Changes in physiological and immune parameters of bees during the year

There are more differences between short-lived and long-lived generations of bees than their activities alone

21 May 2020

Mgr. Martin Kunc Ph.D. has just published an article in the magazine 'Beekeeping' (published by the Czech Beekeepers Association), where he summarises the results of his research, originally published in the journal ‘Insects'.

Martin’s paper, which discusses the differences between short and long-term generations of bees, highlights the range of differing physiological and immune parameters in the two generations in addition to their differing activity patterns.

Short-lived bee population (15-48 day life spans) occur in the summer months and have the task of gathering enough supplies for the hive, while the long-lived population (life expectancy up to 8 months) relies on the accumulated supplies to survive the harsh winter.

For beekeepers, it is important to know the proportion of long-lived bees in the population at the beginning of autumn as this will tell them whether or not the bee population will survive the winter.
Unfortunately, the two populations cannot be distinguished by any external signs. However, Martin, as part of the group led by doc. Pavel Hyršl, has managed to determine a set of physiological and immune parameters measurable in the haemolymph of bees that allows beekeepers to recognize how many of the two generations are in the bee population.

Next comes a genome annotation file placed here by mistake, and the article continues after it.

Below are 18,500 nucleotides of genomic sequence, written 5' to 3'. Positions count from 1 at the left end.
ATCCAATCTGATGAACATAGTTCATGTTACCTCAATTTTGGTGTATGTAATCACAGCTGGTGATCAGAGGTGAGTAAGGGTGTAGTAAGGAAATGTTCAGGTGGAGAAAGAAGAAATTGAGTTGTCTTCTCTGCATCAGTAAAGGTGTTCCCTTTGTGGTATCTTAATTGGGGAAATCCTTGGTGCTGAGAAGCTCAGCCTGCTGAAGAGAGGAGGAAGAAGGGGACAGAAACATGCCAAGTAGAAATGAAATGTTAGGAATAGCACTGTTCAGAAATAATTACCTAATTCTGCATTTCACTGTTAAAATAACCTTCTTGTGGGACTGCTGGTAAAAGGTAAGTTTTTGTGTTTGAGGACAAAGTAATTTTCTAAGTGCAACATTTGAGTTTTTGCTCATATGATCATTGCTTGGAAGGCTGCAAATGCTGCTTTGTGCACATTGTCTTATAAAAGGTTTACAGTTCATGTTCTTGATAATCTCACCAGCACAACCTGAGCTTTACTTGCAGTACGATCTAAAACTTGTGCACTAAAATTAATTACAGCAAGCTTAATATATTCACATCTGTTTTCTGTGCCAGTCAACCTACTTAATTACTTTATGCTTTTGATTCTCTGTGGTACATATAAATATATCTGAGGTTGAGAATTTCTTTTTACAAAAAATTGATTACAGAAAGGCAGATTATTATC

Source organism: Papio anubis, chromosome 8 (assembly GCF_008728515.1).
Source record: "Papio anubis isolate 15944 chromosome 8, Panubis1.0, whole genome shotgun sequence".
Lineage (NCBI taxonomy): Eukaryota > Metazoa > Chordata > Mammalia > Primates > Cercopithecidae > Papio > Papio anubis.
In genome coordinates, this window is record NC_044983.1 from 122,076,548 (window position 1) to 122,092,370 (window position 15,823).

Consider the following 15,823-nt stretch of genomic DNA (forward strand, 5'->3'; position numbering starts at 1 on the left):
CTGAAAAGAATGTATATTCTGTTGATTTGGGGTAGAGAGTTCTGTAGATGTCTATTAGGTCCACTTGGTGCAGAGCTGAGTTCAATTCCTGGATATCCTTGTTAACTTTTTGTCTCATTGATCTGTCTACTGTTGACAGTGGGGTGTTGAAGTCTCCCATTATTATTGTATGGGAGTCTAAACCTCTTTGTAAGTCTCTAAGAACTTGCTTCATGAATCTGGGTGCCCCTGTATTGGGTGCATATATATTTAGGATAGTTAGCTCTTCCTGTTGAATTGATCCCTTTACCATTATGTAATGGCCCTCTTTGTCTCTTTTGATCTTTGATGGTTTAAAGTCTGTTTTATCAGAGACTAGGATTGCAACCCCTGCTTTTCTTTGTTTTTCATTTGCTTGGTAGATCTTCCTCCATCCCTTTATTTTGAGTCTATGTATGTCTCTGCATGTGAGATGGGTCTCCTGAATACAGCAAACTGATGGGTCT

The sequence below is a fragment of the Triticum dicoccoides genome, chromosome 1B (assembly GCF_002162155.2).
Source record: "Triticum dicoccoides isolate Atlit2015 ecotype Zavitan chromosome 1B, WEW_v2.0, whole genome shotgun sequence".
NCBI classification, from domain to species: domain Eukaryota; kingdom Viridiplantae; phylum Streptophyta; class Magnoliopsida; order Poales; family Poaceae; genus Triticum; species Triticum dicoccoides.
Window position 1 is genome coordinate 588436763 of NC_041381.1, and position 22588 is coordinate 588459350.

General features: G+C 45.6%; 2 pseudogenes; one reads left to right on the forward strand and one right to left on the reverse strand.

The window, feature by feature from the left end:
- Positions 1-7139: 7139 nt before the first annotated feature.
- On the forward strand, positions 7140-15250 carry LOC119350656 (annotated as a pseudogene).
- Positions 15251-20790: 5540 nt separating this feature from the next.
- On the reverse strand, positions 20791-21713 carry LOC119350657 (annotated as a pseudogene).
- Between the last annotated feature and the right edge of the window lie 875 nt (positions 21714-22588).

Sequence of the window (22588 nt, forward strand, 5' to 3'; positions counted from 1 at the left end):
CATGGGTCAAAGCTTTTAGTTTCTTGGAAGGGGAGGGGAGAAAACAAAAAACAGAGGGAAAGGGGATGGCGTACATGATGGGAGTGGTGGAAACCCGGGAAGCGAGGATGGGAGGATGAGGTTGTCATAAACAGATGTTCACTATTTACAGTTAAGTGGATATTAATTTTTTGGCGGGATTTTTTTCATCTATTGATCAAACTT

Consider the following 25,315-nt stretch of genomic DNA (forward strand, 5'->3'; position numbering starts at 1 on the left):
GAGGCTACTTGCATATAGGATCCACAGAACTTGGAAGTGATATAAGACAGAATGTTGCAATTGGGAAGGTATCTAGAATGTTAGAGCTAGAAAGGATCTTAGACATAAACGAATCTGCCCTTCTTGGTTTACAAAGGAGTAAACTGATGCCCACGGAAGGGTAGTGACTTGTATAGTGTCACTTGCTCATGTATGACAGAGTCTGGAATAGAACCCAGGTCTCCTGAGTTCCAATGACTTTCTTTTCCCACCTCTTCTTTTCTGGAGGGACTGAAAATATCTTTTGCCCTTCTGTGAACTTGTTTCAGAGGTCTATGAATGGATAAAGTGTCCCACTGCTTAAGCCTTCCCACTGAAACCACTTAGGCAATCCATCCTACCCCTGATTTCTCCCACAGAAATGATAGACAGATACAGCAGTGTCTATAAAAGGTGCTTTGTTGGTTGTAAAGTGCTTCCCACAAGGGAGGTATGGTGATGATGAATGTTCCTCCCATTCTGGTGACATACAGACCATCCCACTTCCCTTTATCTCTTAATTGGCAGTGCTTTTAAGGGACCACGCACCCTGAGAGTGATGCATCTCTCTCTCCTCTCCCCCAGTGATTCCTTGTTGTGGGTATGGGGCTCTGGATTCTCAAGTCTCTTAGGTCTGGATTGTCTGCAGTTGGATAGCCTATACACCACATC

It is hoped that the discoveries of doc. Pavel Hyrsl and his team will develop into increased collaboration between the beekeeping community and research laboratories, with beekeepers sending samples for measurement and the results helping prevent bee losses over winter.

Congratulations on your publication and scientific success!

Mgr. Martin Kunc, Ph.D. 

  • Martin is 28 years old and his hobbies include hiking, squash, volleyball, sci-fi and fantasy books and games.
  • Martin’s interest in studying biology stems from early an interest in natural history documentaries, especially those from David Attenborough.
  • Martin obtained his bachelor’s and master’s degree from the Experimental Animal Biology and Immunology Department at the Faculty of Science, Masaryk University in Brno.
  • Martin continued his Doctoral studies at the same faculty, successfully completing his Doctorate this year.
  • During his studies, he focused mainly on the immune reactions of insect model organisms, including the vinegar beetle Drosophila melanogaster, the greater wax moth Galleria mellonella and the honey bee Apis melifera.
  • Martin currently works at the Department of Experimental Biology, Faculty of Science, Masaryk University in Brno, specifically at the Section of Animal Physiology and Immunology. He is currently specialising on immunology, with a focus on insect model organisms. Martin is part of the research group of doc. RNDr. Pavel Hyršl, Ph.D., who, among other things, deals with research into bee diseases and sustainable beekeeping, for which he received a grant from the Ministry of Agriculture of the Czech Republic.

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